CONTROL MEASURES: Dose constraints. Doses must be constrained so that in practice, doses received during leak testing should be low. Testers should avoid exposure to high activity sources and sources >1GBq should be tested indirectly. Dosimetry requirements: these should be determined on a case by case basis and should be appropriate for the work area and the type of sources handled. Designation of areas as Controlled or Supervised: criteria set out in Regulation 16 of the Ionising Radiations Regulations should be applied. Registration & designation of workers: University staff involved in carrying wipe testing of sealed sources must be registered as radiation workers. A list must be kept. Designation as a Classified worker should not normally be required given the activities currently being undertaken in the University. Laboratory design features: Wipes should be counted in areas where any contamination can be contained and removed easily. A sink should be available for hand-washing preferably with hands-free operated taps. Ventilation/engineering controls, interlocks, safety devices. Not normally applicable. Access restriction/warning devices/signs, screens etc: a s appropriate for the work areas and stores visited. Safe systems of work (effectiveness & suitability): Leak testing must be carried out by competent persons using approved techniques and monitors that are appropriate for the sources being tested and sufficiently sensitive to detect signs of leakage; Tests must be carried out in consultation with the University Radiation Protection Officer Sealed sources must not be handled directly forceps, tongs (long-handled if appropriate) etc must be used; Sources must be correctly identified with unique identification codes; Local Rules appropriate for the work areas visited must be followed; Sources shown to be leaking must be dealt with so that spread of contamination is minimised; an action plan for the further management of the source and the decontamination of surfaces and articles which it may have been in contact with must be drawn up; Pass/fail criteria for leak testing must be as set out. Personal protective equipment: as appropriate to the area in question and in compliance with Local Rules. Monitoring procedures (before during & after experiments): Work areas should be monitored for possible contamination on completion of testing using suitable monitors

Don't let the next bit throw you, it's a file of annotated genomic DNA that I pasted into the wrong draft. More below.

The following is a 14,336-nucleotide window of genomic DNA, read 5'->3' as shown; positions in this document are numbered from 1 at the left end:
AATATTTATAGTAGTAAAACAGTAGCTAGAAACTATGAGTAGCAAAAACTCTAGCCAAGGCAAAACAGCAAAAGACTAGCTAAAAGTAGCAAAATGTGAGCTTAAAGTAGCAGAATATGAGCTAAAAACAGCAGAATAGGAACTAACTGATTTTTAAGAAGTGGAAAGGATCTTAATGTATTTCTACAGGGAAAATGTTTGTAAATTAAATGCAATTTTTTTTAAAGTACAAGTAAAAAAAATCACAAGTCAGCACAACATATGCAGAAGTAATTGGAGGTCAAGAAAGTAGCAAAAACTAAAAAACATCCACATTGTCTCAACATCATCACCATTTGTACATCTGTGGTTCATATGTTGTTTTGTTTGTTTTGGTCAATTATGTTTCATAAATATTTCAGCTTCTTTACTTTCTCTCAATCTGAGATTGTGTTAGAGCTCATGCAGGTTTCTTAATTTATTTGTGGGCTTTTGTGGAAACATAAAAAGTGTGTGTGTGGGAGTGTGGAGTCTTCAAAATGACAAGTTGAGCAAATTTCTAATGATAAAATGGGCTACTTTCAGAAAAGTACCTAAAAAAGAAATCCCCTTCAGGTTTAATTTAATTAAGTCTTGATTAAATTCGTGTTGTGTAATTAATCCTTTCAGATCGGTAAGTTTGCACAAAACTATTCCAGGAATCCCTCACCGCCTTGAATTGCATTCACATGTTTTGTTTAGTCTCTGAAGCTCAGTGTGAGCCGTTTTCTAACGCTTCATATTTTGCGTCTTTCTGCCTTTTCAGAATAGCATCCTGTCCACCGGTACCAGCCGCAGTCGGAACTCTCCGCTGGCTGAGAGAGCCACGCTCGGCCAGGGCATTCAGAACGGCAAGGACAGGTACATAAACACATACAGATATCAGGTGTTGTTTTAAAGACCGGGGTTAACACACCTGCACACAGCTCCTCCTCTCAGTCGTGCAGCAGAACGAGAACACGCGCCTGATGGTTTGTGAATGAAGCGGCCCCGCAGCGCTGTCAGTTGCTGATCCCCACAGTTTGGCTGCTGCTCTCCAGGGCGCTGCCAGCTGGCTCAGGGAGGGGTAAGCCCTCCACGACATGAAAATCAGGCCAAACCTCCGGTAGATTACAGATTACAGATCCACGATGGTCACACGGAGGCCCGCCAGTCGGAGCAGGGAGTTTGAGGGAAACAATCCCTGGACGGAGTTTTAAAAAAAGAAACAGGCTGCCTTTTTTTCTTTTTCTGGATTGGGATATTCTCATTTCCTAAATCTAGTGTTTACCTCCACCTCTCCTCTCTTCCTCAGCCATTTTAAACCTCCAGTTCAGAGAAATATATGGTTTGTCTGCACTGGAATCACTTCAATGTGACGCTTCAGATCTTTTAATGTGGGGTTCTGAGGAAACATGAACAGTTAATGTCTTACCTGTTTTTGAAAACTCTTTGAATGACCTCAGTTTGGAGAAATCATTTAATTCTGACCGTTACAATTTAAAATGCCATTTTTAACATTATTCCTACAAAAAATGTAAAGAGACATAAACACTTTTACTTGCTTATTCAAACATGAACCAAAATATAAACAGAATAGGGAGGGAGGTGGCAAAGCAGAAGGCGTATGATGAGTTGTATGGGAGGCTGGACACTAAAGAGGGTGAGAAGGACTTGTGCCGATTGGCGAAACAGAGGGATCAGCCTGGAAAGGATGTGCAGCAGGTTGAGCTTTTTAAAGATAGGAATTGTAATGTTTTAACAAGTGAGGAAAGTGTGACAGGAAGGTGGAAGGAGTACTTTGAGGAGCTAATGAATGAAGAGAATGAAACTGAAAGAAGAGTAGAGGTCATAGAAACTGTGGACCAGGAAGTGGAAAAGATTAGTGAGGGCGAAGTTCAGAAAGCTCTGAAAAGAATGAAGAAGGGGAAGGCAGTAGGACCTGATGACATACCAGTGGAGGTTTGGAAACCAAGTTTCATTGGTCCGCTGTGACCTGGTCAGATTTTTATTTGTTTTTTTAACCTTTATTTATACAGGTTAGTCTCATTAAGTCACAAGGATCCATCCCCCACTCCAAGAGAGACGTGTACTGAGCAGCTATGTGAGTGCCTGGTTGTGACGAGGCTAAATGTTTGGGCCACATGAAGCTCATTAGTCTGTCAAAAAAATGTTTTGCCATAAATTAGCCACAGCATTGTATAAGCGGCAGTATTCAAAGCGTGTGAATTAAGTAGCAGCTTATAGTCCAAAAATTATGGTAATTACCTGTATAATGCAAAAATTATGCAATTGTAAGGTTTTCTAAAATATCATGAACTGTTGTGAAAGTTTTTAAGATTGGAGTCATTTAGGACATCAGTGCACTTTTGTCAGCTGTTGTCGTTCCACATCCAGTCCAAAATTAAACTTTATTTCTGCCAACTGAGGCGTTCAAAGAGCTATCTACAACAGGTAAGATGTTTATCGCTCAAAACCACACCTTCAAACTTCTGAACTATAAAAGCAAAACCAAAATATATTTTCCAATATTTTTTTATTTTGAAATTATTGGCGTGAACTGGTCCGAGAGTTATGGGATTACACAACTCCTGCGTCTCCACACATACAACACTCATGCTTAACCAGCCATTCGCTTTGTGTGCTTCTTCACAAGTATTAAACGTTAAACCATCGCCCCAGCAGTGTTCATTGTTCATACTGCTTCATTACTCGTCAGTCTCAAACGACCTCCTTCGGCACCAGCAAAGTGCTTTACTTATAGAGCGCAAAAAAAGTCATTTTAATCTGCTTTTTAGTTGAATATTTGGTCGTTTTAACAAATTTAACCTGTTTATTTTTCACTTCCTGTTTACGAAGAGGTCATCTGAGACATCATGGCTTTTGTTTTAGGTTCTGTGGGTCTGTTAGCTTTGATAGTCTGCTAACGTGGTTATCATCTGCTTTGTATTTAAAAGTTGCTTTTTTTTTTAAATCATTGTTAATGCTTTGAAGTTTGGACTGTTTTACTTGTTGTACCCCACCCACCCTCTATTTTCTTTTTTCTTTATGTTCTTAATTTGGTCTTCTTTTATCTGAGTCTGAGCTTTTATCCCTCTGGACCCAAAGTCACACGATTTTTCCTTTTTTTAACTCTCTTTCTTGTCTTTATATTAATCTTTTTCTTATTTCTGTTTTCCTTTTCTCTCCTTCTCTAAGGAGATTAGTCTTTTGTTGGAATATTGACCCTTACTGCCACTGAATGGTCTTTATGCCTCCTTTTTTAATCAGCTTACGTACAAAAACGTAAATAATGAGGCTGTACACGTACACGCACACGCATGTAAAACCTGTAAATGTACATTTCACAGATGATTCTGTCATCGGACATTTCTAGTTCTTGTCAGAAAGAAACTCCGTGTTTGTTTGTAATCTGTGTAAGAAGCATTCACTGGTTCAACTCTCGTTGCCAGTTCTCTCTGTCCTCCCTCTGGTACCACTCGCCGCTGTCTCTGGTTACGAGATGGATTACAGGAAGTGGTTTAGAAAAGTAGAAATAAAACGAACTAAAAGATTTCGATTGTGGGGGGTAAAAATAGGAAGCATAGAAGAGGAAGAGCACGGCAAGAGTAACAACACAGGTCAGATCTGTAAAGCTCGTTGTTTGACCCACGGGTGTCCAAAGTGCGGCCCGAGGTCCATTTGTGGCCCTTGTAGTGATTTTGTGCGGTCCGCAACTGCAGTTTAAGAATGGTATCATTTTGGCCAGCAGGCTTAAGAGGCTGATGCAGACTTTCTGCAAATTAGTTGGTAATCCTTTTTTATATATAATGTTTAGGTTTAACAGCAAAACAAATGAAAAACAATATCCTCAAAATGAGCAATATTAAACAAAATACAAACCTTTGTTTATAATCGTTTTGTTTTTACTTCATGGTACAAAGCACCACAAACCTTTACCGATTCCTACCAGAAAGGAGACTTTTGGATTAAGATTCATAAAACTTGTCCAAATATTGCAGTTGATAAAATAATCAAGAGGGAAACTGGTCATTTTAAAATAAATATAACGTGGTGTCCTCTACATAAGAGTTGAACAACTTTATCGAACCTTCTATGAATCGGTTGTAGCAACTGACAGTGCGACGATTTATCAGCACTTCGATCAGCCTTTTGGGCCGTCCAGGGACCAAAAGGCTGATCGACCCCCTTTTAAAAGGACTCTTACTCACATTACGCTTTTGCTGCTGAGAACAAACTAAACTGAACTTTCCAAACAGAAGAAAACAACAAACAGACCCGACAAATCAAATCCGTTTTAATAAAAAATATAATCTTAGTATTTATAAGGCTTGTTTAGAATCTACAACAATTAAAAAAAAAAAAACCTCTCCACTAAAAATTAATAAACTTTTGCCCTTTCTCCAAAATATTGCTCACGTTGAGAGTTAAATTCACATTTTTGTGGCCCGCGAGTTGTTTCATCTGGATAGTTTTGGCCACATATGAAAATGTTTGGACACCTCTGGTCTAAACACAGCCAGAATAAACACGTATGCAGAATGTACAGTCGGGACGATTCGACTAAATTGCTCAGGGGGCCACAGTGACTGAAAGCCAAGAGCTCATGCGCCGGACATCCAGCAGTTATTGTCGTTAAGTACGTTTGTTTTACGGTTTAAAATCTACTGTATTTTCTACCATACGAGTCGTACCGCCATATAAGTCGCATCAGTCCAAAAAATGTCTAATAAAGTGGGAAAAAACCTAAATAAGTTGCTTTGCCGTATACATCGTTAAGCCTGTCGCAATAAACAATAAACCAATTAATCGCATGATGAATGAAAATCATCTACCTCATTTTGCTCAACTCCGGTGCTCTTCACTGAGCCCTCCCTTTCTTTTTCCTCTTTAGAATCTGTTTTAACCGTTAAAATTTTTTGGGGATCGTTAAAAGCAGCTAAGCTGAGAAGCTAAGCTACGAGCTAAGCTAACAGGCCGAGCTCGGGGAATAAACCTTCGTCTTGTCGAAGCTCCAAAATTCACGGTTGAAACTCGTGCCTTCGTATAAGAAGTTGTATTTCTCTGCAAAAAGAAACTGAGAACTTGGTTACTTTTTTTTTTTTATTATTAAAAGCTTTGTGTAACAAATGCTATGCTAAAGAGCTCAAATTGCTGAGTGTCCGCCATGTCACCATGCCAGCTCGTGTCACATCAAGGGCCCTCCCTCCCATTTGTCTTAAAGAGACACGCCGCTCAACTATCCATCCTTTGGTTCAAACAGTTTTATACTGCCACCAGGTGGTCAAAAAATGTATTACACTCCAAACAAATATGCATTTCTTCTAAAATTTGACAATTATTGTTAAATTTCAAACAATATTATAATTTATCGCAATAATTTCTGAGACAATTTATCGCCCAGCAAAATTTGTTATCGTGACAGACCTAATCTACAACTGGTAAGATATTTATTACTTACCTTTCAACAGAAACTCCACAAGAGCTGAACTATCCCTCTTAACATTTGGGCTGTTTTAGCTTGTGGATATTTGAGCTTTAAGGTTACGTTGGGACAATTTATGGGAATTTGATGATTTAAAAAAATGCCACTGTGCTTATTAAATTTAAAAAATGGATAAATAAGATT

Wipes destined to be sent through the post must be tested for gross contamination (contaminated items must not be sent through the post).

Maintenance/testing procedures: equipment used for leak testing must be maintained as necessary. Faulty equipment must not be used and must be repaired or replaced. Batteries must be adequately charged. Monitors must be recalibrated by competent persons every year. Storage & disposal of sources: Sealed sources must be stored in a safe and secure place; Appropriate security measures must be in place; Source accountancy procedures must be in place according to the University Policy.. Departments should have a policy of disposing of sources that exceed their recommended working life; and Condemned sources must be disposed of in a safe manner by approved contractors as soon as practicable. Training requirements All persons taking wipes of sources or carrying out leakage tests must be competent to do so; and Competence issues should be referred to the University Radiation Protection Adviser. Health surveillance (including alteration of working conditions of pregnant/breastfeeding workers or other persons at increased risk) The need for health surveillance must be assessed on a case by case basis. Iit is unlikely to be required given the current use of sealed sources in the University); Exposure of pregnant or breastfeeding women to significant doses of radiation must be avoided if practicable and in any case, must not exceed the dose limits. Dose limits: investigational level for workers It is good practice for the RPSs the University RPO to investigate any doses that are unexpected or significantly above background. A formal investigation must be carried out for doses (single or accumulated) exceeding the following limits in a calendar year: Classified Workers: 3/10 of any of the dose limits for Classified Workers; or Other workers: any of the limits for Members of the Public. Emergency procedures and mitigation of the consequences of accidents There must be an action plan for specifying action to be taken in the case of suspected significant exposure to radiation or contamination from a sealed source; If necessary, the advice of the University Radiation Protection Adviser should be sought; Equipment necessary for decontamination of surfaces and equipment must be readily available; People working in the facilities must be instructed in the action to be taken in an emergency; Where practicable, emergency procedures should be tested periodically. ACTION PLAN An Action Plan must be drawn up if the risk assessment identifies any actions that is needed to Reduce risks to as low a level as is reasonably practicable (ALARP). The plan must specify who will carry out the actions identified, a timescale for completion; and who is responsible for monitoring the completion of the work.